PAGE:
The definition here for Tank Drive is very simplistic and doesn’t really match what we see in competition. Based on the way everything is worded, it implies 4 gearboxes (2 per side), with motors attached. In reality, teams typically have 1 gear box per side, doubling the number of motors in that gearbox. By running chain/belt from that gearbox to other wheels, they introduce additional inefficiencies in the system that drive trains that only have direct-driven wheels do not have. Those inefficiencies may be minor and not have a big impact on what you’re trying to do, but they should at least be recognized and explained away if so.

For a holonomic drive… many teams that consider such an approach wouldn’t put the wheels at 45 degrees to their “forward” motion. It introduces complexities to their robot geometries that may not be desired. Instead, they would opt for a “slide drive” - wheels on the sides, with strafing wheels on the front/back. With such a setup, it’s easy to adjust your power by adding more motors to the forward/back set of wheels, potentially matching a tank drive for pushing power if you wish.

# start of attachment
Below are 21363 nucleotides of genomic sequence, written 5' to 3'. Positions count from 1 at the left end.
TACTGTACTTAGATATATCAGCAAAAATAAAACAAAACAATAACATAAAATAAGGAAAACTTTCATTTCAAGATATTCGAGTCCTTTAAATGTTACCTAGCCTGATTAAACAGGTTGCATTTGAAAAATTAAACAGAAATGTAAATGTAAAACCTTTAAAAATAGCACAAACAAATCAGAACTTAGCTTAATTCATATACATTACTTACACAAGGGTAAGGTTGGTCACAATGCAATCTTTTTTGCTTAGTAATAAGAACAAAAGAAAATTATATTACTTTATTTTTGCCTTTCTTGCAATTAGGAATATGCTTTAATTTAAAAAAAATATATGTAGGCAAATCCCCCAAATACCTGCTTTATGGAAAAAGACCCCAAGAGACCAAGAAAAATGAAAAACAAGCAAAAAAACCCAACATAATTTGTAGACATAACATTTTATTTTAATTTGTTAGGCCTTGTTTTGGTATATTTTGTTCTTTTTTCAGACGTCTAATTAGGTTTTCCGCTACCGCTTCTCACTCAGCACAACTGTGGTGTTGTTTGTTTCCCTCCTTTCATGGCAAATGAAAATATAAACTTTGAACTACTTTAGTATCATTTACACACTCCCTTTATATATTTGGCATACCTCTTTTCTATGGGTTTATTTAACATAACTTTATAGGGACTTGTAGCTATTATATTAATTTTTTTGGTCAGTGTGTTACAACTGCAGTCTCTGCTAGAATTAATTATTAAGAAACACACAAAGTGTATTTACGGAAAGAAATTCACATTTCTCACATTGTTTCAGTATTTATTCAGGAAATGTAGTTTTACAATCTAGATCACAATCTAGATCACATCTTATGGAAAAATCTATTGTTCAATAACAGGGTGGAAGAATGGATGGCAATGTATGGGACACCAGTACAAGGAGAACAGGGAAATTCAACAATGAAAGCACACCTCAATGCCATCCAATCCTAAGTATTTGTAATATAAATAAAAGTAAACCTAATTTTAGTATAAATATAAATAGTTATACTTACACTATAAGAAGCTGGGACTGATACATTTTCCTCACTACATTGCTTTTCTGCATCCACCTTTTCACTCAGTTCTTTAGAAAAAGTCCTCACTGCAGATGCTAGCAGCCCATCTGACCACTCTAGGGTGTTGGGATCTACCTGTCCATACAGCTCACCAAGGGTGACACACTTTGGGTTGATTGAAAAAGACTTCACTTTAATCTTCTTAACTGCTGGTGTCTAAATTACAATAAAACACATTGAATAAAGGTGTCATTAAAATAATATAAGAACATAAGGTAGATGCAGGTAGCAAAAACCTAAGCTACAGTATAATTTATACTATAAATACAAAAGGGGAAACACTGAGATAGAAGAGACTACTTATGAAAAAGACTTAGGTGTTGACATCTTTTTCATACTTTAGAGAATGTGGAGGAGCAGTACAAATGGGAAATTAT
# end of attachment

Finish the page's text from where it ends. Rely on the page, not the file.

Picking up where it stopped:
Finally, it’s important to remember that, while rules of thumb work out pretty well, trying to put specific numbers on a robot is difficult. This can work out well when designing your robot, giving you guidance for your design choices. But it can break down if you try to characterize other robots using this based on pit scouting. Watching performance in the matches is going to give you a better idea.

In the end, I like to think that if there is a pushing match, the defensive robot has already won - the offensive robot is spending time and energy pushing, instead of scoring. It doesn’t take a huge amount of pushing power to get in the way and slow down the offense enough to impact the game (in most games).

That’s a good point. Is there any way to characterize inefficiencies in chain/belt power transfer systems? Let’s say I have two systems:

1. On both sides of a given robot, the rear wheels of a tank drive are being direct-driven by a motor/gearbox, and chain is being used to transfer power to the front wheels.
2. A motor/gearbox is providing power to a central shaft, and that shaft is then driving individual chain/belt systems to the front and rear wheels.